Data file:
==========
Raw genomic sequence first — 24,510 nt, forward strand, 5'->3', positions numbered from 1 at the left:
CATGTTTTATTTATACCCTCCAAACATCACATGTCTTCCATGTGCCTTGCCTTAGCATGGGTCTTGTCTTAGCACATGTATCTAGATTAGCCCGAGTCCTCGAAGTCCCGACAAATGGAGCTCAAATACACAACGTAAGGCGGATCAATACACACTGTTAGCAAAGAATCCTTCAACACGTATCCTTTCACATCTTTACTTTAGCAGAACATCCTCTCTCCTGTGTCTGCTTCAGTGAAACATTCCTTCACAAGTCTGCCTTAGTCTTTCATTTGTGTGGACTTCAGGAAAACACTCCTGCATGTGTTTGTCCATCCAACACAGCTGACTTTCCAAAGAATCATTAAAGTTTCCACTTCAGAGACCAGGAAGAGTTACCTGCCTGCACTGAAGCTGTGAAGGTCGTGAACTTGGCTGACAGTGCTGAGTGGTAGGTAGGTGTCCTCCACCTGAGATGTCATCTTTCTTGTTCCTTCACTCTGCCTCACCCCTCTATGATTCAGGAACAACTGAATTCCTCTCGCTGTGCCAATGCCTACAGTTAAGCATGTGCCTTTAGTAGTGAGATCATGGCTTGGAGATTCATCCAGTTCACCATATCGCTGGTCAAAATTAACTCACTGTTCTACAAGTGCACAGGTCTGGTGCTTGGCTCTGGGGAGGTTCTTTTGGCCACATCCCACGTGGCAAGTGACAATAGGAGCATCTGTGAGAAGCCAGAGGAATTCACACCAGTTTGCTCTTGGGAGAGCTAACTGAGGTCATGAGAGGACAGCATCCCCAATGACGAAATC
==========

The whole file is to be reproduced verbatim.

Raw genomic sequence first — 24,510 nt, forward strand, 5'->3', positions numbered from 1 at the left:
CATGTTTTATTTATACCCTCCAAACATCACATGTCTTCCATGTGCCTTGCCTTAGCATGGGTCTTGTCTTAGCACATGTATCTAGATTAGCCCGAGTCCTCGAAGTCCCGACAAATGGAGCTCAAATACACAACGTAAGGCGGATCAATACACACTGTTAGCAAAGAATCCTTCAACACGTATCCTTTCACATCTTTACTTTAGCAGAACATCCTCTCTCCTGTGTCTGCTTCAGTGAAACATTCCTTCACAAGTCTGCCTTAGTCTTTCATTTGTGTGGACTTCAGGAAAACACTCCTGCATGTGTTTGTCCATCCAACACAGCTGACTTTCCAAAGAATCATTAAAGTTTCCACTTCAGAGACCAGGAAGAGTTACCTGCCTGCACTGAAGCTGTGAAGGTCGTGAACTTGGCTGACAGTGCTGAGTGGTAGGTAGGTGTCCTCCACCTGAGATGTCATCTTTCTTGTTCCTTCACTCTGCCTCACCCCTCTATGATTCAGGAACAACTGAATTCCTCTCGCTGTGCCAATGCCTACAGTTAAGCATGTGCCTTTAGTAGTGAGATCATGGCTTGGAGATTCATCCAGTTCACCATATCGCTGGTCAAAATTAACTCACTGTTCTACAAGTGCACAGGTCTGGTGCTTGGCTCTGGGGAGGTTCTTTTGGCCACATCCCACGTGGCAAGTGACAATAGGAGCATCTGTGAGAAGCCAGAGGAATTCACACCAGTTTGCTCTTGGGAGAGCTAACTGAGGTCATGAGAGGACAGCATCCCCAATGACGAAATC